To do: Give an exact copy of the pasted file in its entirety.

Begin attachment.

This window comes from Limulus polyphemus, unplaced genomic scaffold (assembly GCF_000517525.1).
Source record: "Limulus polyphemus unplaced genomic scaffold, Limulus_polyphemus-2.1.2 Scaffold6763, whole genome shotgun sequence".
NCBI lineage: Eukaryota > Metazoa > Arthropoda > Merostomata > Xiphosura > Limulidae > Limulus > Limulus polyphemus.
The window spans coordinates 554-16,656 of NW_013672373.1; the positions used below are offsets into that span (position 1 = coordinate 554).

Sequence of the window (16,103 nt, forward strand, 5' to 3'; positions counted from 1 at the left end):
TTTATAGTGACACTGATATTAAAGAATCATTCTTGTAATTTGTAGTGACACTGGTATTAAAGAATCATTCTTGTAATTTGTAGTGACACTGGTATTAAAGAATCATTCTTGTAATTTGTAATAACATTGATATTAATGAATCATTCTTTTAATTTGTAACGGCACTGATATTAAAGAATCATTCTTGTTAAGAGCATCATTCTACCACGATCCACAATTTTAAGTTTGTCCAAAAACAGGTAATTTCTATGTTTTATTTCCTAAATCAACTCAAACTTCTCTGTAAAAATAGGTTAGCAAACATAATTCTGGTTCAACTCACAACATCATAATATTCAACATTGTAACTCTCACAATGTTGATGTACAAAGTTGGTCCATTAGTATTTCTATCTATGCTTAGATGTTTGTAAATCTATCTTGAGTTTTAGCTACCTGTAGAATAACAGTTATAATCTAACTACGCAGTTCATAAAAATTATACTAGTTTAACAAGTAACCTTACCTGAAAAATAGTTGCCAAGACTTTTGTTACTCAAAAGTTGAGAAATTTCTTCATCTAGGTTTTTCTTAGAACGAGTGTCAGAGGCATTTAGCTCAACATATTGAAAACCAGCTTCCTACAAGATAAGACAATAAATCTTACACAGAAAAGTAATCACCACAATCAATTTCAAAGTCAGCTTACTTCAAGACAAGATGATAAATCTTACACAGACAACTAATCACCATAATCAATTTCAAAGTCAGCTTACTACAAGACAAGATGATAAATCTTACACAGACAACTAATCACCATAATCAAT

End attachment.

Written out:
This window comes from Limulus polyphemus, unplaced genomic scaffold (assembly GCF_000517525.1).
Source record: "Limulus polyphemus unplaced genomic scaffold, Limulus_polyphemus-2.1.2 Scaffold6763, whole genome shotgun sequence".
NCBI lineage: Eukaryota > Metazoa > Arthropoda > Merostomata > Xiphosura > Limulidae > Limulus > Limulus polyphemus.
The window spans coordinates 554-16,656 of NW_013672373.1; the positions used below are offsets into that span (position 1 = coordinate 554).

Sequence of the window (16,103 nt, forward strand, 5' to 3'; positions counted from 1 at the left end):
TTTATAGTGACACTGATATTAAAGAATCATTCTTGTAATTTGTAGTGACACTGGTATTAAAGAATCATTCTTGTAATTTGTAGTGACACTGGTATTAAAGAATCATTCTTGTAATTTGTAATAACATTGATATTAATGAATCATTCTTTTAATTTGTAACGGCACTGATATTAAAGAATCATTCTTGTTAAGAGCATCATTCTACCACGATCCACAATTTTAAGTTTGTCCAAAAACAGGTAATTTCTATGTTTTATTTCCTAAATCAACTCAAACTTCTCTGTAAAAATAGGTTAGCAAACATAATTCTGGTTCAACTCACAACATCATAATATTCAACATTGTAACTCTCACAATGTTGATGTACAAAGTTGGTCCATTAGTATTTCTATCTATGCTTAGATGTTTGTAAATCTATCTTGAGTTTTAGCTACCTGTAGAATAACAGTTATAATCTAACTACGCAGTTCATAAAAATTATACTAGTTTAACAAGTAACCTTACCTGAAAAATAGTTGCCAAGACTTTTGTTACTCAAAAGTTGAGAAATTTCTTCATCTAGGTTTTTCTTAGAACGAGTGTCAGAGGCATTTAGCTCAACATATTGAAAACCAGCTTCCTACAAGATAAGACAATAAATCTTACACAGAAAAGTAATCACCACAATCAATTTCAAAGTCAGCTTACTTCAAGACAAGATGATAAATCTTACACAGACAACTAATCACCATAATCAATTTCAAAGTCAGCTTACTACAAGACAAGATGATAAATCTTACACAGACAACTAATCACCATAATCAAT